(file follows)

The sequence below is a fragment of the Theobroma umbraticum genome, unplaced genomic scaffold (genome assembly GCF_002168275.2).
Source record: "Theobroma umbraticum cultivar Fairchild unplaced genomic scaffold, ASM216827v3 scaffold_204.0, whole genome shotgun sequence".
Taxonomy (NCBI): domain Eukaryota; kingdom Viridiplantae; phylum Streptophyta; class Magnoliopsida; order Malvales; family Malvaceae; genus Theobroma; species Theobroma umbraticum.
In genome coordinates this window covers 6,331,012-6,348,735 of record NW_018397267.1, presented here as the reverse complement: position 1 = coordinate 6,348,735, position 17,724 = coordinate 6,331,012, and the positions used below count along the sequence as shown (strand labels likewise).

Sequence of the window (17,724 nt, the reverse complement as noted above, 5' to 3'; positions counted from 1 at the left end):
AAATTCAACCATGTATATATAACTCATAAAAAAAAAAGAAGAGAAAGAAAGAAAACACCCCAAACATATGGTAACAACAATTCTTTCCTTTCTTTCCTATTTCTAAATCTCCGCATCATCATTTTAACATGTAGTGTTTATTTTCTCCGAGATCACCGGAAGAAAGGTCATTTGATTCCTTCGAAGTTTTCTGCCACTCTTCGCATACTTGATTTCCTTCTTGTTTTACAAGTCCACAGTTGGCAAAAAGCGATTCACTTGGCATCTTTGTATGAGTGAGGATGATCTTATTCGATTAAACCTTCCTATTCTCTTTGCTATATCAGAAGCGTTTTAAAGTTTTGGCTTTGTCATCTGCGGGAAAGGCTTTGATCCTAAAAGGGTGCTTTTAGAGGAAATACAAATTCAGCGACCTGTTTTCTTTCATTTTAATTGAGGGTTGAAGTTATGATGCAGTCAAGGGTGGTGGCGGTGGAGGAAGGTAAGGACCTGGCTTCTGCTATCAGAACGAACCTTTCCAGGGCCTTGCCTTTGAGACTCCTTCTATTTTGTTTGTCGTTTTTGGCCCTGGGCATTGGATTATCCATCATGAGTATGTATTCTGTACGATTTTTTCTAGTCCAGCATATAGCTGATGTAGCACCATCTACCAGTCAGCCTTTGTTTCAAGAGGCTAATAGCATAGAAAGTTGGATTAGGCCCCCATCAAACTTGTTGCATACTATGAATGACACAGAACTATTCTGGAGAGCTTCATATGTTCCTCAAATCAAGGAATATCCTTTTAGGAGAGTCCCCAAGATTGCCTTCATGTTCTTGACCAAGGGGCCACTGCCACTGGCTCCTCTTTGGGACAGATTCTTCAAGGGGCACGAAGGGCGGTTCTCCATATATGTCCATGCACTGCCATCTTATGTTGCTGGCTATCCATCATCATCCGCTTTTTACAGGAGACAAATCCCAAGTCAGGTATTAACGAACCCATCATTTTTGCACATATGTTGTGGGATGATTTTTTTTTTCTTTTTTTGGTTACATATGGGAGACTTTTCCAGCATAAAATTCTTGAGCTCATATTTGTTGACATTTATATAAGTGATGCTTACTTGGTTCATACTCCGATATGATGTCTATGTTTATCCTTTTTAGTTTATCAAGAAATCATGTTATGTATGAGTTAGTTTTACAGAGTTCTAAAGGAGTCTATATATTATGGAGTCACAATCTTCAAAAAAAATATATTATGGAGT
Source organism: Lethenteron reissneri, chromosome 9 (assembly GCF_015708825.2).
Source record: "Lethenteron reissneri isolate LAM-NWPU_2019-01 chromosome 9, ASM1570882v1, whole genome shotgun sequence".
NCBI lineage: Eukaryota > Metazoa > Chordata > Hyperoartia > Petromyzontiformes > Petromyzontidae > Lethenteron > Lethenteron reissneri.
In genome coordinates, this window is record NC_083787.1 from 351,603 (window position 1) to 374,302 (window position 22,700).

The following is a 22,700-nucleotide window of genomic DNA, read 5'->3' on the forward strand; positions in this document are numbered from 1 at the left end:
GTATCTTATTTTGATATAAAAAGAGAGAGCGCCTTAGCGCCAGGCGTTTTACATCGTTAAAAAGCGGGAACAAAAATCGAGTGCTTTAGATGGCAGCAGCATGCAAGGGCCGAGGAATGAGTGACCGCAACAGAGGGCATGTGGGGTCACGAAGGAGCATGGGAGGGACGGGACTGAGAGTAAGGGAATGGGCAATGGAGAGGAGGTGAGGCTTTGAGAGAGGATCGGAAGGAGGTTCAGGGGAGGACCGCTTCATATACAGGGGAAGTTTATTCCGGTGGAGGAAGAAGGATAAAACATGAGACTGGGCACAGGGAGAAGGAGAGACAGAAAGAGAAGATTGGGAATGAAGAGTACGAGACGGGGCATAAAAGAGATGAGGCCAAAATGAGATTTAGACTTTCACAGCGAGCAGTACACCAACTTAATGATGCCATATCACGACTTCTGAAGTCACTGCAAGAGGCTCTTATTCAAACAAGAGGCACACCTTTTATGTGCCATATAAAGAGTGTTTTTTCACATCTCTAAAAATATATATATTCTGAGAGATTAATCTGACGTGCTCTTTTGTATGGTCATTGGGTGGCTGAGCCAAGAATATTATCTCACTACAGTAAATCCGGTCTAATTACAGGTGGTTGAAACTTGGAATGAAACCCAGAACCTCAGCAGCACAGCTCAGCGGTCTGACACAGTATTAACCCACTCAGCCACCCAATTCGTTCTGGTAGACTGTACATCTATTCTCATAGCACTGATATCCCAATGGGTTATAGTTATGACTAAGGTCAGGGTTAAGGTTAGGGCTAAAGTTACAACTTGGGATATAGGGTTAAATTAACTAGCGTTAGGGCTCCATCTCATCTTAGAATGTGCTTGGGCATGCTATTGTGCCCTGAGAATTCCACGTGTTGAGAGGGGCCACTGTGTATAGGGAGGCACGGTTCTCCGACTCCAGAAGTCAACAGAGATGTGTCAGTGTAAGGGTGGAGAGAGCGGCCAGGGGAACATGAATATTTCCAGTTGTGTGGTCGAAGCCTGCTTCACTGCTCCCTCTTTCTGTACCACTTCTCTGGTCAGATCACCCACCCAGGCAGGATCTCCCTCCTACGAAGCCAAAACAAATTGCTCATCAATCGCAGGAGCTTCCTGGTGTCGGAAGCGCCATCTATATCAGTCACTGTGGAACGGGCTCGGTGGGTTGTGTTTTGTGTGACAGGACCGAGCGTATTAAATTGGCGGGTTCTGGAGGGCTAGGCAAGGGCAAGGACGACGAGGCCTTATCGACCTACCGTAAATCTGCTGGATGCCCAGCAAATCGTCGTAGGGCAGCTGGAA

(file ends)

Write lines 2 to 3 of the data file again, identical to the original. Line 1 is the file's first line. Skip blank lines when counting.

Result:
Source record: "Theobroma umbraticum cultivar Fairchild unplaced genomic scaffold, ASM216827v3 scaffold_204.0, whole genome shotgun sequence".
Taxonomy (NCBI): domain Eukaryota; kingdom Viridiplantae; phylum Streptophyta; class Magnoliopsida; order Malvales; family Malvaceae; genus Theobroma; species Theobroma umbraticum.